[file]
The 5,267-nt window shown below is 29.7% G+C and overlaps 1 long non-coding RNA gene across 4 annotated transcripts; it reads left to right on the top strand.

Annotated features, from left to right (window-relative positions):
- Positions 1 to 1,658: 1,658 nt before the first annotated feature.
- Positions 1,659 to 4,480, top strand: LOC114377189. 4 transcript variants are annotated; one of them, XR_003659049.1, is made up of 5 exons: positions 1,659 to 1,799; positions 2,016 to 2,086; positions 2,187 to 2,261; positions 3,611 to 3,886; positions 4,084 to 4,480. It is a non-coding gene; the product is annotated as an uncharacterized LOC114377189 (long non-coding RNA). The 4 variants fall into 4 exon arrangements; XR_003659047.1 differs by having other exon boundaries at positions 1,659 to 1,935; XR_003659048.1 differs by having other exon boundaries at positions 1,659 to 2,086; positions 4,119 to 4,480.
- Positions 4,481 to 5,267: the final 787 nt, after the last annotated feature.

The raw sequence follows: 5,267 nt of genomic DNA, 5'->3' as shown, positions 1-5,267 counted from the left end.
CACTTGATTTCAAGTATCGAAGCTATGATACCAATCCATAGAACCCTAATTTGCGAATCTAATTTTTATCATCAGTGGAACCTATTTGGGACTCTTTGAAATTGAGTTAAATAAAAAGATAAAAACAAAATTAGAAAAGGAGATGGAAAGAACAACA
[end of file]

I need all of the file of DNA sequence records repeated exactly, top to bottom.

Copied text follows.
The 5,267-nt window shown below is 29.7% G+C and overlaps 1 long non-coding RNA gene across 4 annotated transcripts; it reads left to right on the top strand.

Annotated features, from left to right (window-relative positions):
- Positions 1 to 1,658: 1,658 nt before the first annotated feature.
- Positions 1,659 to 4,480, top strand: LOC114377189. 4 transcript variants are annotated; one of them, XR_003659049.1, is made up of 5 exons: positions 1,659 to 1,799; positions 2,016 to 2,086; positions 2,187 to 2,261; positions 3,611 to 3,886; positions 4,084 to 4,480. It is a non-coding gene; the product is annotated as an uncharacterized LOC114377189 (long non-coding RNA). The 4 variants fall into 4 exon arrangements; XR_003659047.1 differs by having other exon boundaries at positions 1,659 to 1,935; XR_003659048.1 differs by having other exon boundaries at positions 1,659 to 2,086; positions 4,119 to 4,480.
- Positions 4,481 to 5,267: the final 787 nt, after the last annotated feature.

The raw sequence follows: 5,267 nt of genomic DNA, 5'->3' as shown, positions 1-5,267 counted from the left end.
CACTTGATTTCAAGTATCGAAGCTATGATACCAATCCATAGAACCCTAATTTGCGAATCTAATTTTTATCATCAGTGGAACCTATTTGGGACTCTTTGAAATTGAGTTAAATAAAAAGATAAAAACAAAATTAGAAAAGGAGATGGAAAGAACAACA